BY SILAS NKALA
THE Dumiso Dabengwa Foundation, an organisation founded in honour of the late national hero and former Zipra intelligence supremo, has started making consultations with various stakeholders to lobby government to accord national hero and heroine statuses to the late liberation war luminaries, Thenjiwe Lesabe and Tafi Moyo.
Lesabe, then national chairperson of Zapu’s Council of Elders, died at the United Bulawayo Hospitals in February 2011. She was a distinguished liberation fighter and was one of the pillars of Zapu during the war of liberation,
Gukurahundi era, right through to the signing of the Unity Accord between PF Zapu and Zanu, where she later became a Cabinet minister in the then President Robert Mugabe’s government. She, however, later quit Zanu PF and helped
in the revival of Zapu following a fallout with Mugabe.
When she died in 2011, Mugabe denied her national heroine status, accusing her of jumping ship and joining Dabengwa’s revived Zapu party. She was eventually buried at her family farm in Fort Rixon, Insiza district, Matabeleland
Moyo, also a renowned liberation war stalwart, was denied the national hero status when he died on December 8, 2014, with government only conferring a State-assisted funeral and burial at Lady Stanley in Bulawayo.
Moyo was among Zapu veterans who spent several years detained at various restriction camps, alongside the late Vice-President Joshua Nkomo, Joseph Msika, Josiah Chinamano, Daniel Madzimbamuto, Willie Musarurwa, Ruth Chinamano,
Stanslaus Marembo and a host of other liberation icons.
DD Foundation director Mthulisi Hanana said Lesabe and Moyo deserved recognition for the work they did to liberate the country.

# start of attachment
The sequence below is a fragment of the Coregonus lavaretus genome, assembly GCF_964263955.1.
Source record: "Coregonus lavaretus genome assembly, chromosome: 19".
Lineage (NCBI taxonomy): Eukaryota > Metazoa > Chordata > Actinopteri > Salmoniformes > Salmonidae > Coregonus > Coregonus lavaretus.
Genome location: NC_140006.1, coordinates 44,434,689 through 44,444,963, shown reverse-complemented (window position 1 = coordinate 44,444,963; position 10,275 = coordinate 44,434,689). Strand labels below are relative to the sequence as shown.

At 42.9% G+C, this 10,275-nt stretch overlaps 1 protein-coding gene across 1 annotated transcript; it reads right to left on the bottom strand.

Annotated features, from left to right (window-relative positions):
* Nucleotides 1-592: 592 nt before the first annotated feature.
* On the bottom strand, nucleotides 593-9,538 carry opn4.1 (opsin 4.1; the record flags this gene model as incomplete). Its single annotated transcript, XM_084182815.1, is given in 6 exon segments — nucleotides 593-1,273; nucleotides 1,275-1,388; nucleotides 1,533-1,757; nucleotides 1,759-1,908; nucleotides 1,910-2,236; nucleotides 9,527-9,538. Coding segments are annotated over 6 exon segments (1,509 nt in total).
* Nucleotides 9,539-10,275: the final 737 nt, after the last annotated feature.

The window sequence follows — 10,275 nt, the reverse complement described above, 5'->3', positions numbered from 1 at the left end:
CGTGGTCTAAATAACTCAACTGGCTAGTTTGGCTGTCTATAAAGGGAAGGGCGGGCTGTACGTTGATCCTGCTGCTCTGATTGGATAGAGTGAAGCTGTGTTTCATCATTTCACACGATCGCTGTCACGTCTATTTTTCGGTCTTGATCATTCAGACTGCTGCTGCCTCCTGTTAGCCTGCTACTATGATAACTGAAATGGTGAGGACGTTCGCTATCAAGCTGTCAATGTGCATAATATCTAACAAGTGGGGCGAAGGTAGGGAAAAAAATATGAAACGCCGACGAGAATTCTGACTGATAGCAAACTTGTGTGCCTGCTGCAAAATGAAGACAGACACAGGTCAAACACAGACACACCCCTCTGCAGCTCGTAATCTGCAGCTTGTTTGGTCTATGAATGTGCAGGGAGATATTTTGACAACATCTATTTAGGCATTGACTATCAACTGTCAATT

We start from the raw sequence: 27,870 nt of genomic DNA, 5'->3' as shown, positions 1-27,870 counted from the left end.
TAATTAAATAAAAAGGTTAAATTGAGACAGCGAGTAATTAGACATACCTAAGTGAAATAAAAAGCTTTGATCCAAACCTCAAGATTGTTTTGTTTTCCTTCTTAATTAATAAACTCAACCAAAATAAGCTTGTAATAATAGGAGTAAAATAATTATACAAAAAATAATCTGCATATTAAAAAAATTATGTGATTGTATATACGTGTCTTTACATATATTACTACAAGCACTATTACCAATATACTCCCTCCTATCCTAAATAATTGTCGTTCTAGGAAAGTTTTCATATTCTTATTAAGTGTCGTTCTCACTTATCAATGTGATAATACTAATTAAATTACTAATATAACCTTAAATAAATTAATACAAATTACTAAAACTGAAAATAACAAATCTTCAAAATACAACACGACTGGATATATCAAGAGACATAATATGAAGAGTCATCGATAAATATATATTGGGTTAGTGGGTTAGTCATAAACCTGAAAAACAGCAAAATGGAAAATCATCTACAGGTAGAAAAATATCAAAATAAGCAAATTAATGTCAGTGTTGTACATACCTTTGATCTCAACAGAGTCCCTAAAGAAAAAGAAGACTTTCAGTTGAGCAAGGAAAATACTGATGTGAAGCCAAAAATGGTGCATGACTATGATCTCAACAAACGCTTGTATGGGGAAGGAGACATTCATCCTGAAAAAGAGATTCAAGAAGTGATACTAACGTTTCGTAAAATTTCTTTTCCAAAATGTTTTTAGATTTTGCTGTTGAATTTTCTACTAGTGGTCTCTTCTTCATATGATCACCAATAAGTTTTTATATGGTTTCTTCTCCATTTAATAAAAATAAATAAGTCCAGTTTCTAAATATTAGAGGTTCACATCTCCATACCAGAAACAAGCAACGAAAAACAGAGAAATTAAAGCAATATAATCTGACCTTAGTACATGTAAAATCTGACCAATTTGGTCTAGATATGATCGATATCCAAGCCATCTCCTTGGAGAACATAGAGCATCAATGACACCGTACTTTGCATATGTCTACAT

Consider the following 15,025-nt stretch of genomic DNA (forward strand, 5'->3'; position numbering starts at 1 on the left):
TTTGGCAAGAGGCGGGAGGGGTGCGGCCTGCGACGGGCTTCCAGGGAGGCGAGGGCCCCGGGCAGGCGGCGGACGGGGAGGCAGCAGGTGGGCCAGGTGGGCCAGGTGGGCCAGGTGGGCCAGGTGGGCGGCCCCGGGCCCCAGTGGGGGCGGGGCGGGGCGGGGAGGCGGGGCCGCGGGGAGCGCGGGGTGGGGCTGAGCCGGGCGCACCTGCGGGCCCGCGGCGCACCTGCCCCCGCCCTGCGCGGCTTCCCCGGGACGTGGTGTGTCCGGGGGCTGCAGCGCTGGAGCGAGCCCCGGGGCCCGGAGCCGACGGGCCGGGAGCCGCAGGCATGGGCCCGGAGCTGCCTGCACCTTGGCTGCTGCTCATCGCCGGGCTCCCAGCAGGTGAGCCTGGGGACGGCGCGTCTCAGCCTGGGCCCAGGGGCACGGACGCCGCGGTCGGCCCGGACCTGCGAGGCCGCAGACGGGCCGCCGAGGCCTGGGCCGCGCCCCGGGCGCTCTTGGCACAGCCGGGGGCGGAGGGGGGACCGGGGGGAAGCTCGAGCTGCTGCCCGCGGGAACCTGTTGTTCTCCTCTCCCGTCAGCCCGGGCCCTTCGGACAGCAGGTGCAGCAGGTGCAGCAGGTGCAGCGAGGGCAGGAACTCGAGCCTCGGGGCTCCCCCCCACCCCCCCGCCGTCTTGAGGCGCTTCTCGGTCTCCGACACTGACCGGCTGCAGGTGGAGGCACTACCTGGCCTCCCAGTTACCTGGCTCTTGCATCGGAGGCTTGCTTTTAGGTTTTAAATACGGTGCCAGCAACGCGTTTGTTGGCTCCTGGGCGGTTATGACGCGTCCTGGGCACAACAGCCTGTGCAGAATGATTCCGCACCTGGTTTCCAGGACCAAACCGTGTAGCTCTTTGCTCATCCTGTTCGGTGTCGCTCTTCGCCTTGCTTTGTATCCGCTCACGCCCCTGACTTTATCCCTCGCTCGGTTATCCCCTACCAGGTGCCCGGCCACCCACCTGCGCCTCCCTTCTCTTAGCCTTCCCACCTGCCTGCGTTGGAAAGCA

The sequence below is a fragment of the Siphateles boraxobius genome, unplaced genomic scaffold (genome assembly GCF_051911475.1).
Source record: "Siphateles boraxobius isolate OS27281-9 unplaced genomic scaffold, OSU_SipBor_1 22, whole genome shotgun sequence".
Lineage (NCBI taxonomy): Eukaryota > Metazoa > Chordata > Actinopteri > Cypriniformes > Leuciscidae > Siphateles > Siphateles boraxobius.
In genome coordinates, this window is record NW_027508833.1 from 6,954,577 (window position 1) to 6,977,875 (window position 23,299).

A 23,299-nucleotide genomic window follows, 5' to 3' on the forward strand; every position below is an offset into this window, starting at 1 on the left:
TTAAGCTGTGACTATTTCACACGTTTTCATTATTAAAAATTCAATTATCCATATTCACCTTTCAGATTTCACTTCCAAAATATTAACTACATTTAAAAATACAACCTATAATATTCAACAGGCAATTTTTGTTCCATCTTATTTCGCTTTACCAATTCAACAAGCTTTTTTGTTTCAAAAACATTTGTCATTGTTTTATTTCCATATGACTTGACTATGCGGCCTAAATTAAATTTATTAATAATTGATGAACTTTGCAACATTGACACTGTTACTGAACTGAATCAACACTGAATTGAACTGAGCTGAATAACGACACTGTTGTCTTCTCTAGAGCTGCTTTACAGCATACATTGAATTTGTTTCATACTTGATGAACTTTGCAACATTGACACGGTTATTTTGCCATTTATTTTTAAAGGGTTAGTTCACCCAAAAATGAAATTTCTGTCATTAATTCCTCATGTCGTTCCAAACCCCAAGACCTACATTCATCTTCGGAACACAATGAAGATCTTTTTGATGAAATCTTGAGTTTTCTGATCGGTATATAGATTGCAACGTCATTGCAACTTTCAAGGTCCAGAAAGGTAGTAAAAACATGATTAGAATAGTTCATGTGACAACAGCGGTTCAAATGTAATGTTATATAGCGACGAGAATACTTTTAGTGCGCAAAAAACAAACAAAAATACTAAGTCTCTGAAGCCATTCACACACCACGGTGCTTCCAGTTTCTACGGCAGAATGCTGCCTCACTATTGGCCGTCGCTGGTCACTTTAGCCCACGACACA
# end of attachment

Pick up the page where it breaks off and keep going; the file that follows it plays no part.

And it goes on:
“We are finalising consultations with the Tafi Moyo and Lesabe families so that we apply for their national hero statuses. Remember, at some point the President (Emmerson Mnangagwa) met the group of organisations based in
Matabeleland under the banner of Matabeleland Collective. I was there at the meeting and raised the issue of the partisan and biased according of national hero statuses. The President gave a criteria on how the status is given,”
“When I asked that, I had the issue of Lesabe in mind. Now, what happened is that Lesabe had not been given the heroine status by Mugabe’s administration because she had moved to revive Zapu. But now, this government has declared
Dabengwa, the president of Zapu, a national hero. It is on that line that we feel Lesabe was robbed of the heroine status.”
He said what they were going to engage government so that it reconsiders Lesabe’s heroine status since she had served government in various portfolios.
“So, we are now consulting her family, the reason being we want to have consensus with the family so that when we ask for the national hero status for their relative, they will accept,” he said.
He said Moyo, when he passed on, Mugabe was not in the country and there was not time for the leadership to deliberate on his hero status, and when the President returned, he could only extend to him a State assisted funeral and
“But we believe he is more, because he joined the struggle, even if he was not fighting in the front. He was moving arms. He was supporting the struggle financially and even when he was celebrating his 100th birthday, the
President gave remarks that showed how much contribution he made,” Hanana said.
“So, we are also consulting his family to say we are pushing for the hero status of their relative. The idea behind this is to make sure that when the story of our struggle is told; and when the story of the heros of this country is
told, these illustrious son and daughters of the soil should also be part of the story because they deserve it,… even if they are not interred at the National Heroes Acre.”
Other Zapu wartime luminaries such as Lookout Masuku were laid to rest at Lady Stanley Cemetery.